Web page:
SSCAC is doing something different. It’s not just an art center, but also a center for social change. We don’t see a separation between the two. This center becomes like a town hall meeting-place, so people can come in and talk about social issues of the day, and how to address them as a community member or as an artist. That’s something that sets us apart from other art centers and galleries: we don’t just have art for art’s sake, but we also have art for education and social change.
I believe one of the reasons SSCAC is still here is because it’s filled a void for the African-American community—it provides a place where African Americans can display their art. There are so many more galleries now that are accepting and welcoming of African-American art than there were in the 1940s, but no one else has the specific mission that we have: we conserve, preserve, and promote the legacy and the future of this art while we educate the community of the value of this art and culture.
Has the Center ever run across hard times?
Yes! As a matter of fact, we’re probably in one right now. A lot of it has to do with where the country is at the time. We’re a nonprofit and rely on donations and art sales. If the country’s not flourishing economically, that’s going to affect us. Grants can be an iffy situation too. We’ve had some highs and some lows, but obviously the lows have not been low enough, I’m proud to say!
How do you select artists and plan exhibitions?
We have artists that are always seeking us out because of our name and community presence, but we also like to seek out artists that we find are saying something. We want to stay relevant to the times, but that doesn’t mean all the art has to be contemporary. It means we want to affect life and improve it. So if someone is trying to express themselves, then we like that. It doesn’t mean we won’t accept flowers or landscapes, but we’re open-minded and will take paintings that depict issues like gun violence or discrimination, whereas other galleries may not want to do that.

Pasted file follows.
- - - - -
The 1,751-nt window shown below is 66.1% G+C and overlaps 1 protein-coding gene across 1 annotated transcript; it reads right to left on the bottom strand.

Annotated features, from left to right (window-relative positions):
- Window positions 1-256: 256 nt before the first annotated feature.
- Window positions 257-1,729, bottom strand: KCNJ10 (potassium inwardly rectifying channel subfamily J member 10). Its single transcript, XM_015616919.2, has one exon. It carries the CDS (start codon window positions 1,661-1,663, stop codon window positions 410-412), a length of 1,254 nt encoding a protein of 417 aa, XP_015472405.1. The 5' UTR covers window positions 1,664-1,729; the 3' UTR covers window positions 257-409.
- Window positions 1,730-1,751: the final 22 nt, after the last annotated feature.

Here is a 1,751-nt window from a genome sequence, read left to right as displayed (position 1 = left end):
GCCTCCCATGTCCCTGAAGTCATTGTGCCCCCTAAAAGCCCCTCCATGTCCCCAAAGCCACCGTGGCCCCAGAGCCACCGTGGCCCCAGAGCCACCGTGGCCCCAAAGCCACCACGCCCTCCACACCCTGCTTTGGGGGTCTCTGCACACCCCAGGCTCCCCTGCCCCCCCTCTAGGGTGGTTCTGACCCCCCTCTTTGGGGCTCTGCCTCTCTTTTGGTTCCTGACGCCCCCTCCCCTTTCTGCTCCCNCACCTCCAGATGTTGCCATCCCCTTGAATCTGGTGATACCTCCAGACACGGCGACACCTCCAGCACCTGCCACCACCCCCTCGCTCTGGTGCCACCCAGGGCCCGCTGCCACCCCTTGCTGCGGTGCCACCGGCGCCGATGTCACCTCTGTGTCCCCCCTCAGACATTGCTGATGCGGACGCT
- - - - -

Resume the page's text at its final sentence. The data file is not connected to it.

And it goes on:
Has SSCAC organized any special programming in the last year in response to national issues of police violence?
One of our biggest projects in the last year was called “Paint the Block.” It was an event where we partnered artists with a younger person from the community. We had these wonderful large pieces of plywood and everyone from the community would come, dip into paint, and express themselves. It didn’t matter if you were an artist or just someone who wanted to participate and engage. Then the artist would take everything and tie it together with their talents. It allows people in the community to see that there are other ways to express yourself than in a violent manner.
Let’s talk about the future of SSCAC. Do you have a particular vision or things you’d like to see happen?
I’d like to see us educate the city and country at large about the value of African-American art. Another vision would be to continue SSCAC’s role as a place to educate young people in the arts, to continue having multidisciplinary classes and to be a premier place to develop emerging artists.
Do you have a favorite story or person from SSCAC’s history?
Well, Dr. Burroughs is a given. I actually met her when I was a teen. I took and observed classes here, with OBAC [Organization of Black American Culture], which was a quite respected poetry group in Chicago in the 1960s and 1970s that held their meetings here, and Kuumba workshop, which had African dance classes here. And Dr. Burroughs was my Humanities 101 instructor at Kennedy-King College. I’ve had a direct experience of her ability to invigorate you, to make you feel very good about who you are and the importance of your culture as an African American. And I’ve learned from her that you don’t need to dislike anyone else to love yourself—as a matter of fact, it’s counter-productive.
There’s also Gordon Parks [a photographer who had a darkroom in the basement]—my family grew up on Life magazine, and he was the first African-American photojournalist. I remember seeing his work and hearing older people talk about his works and how wonderful it was to have this black photojournalist shooting for Life magazine.
And there was Gwendolyn Brooks, the first black poet laureate of Illinois. Some of her poems just hit home—”we real cool, we left school…” One of the stories I’ve heard is how she would sit at the west window of our gallery at the piano, and use that moment of watching the sun and write her poems. Sometimes I come in here, when no one’s here, and I believe I can feel her spirit filling the room.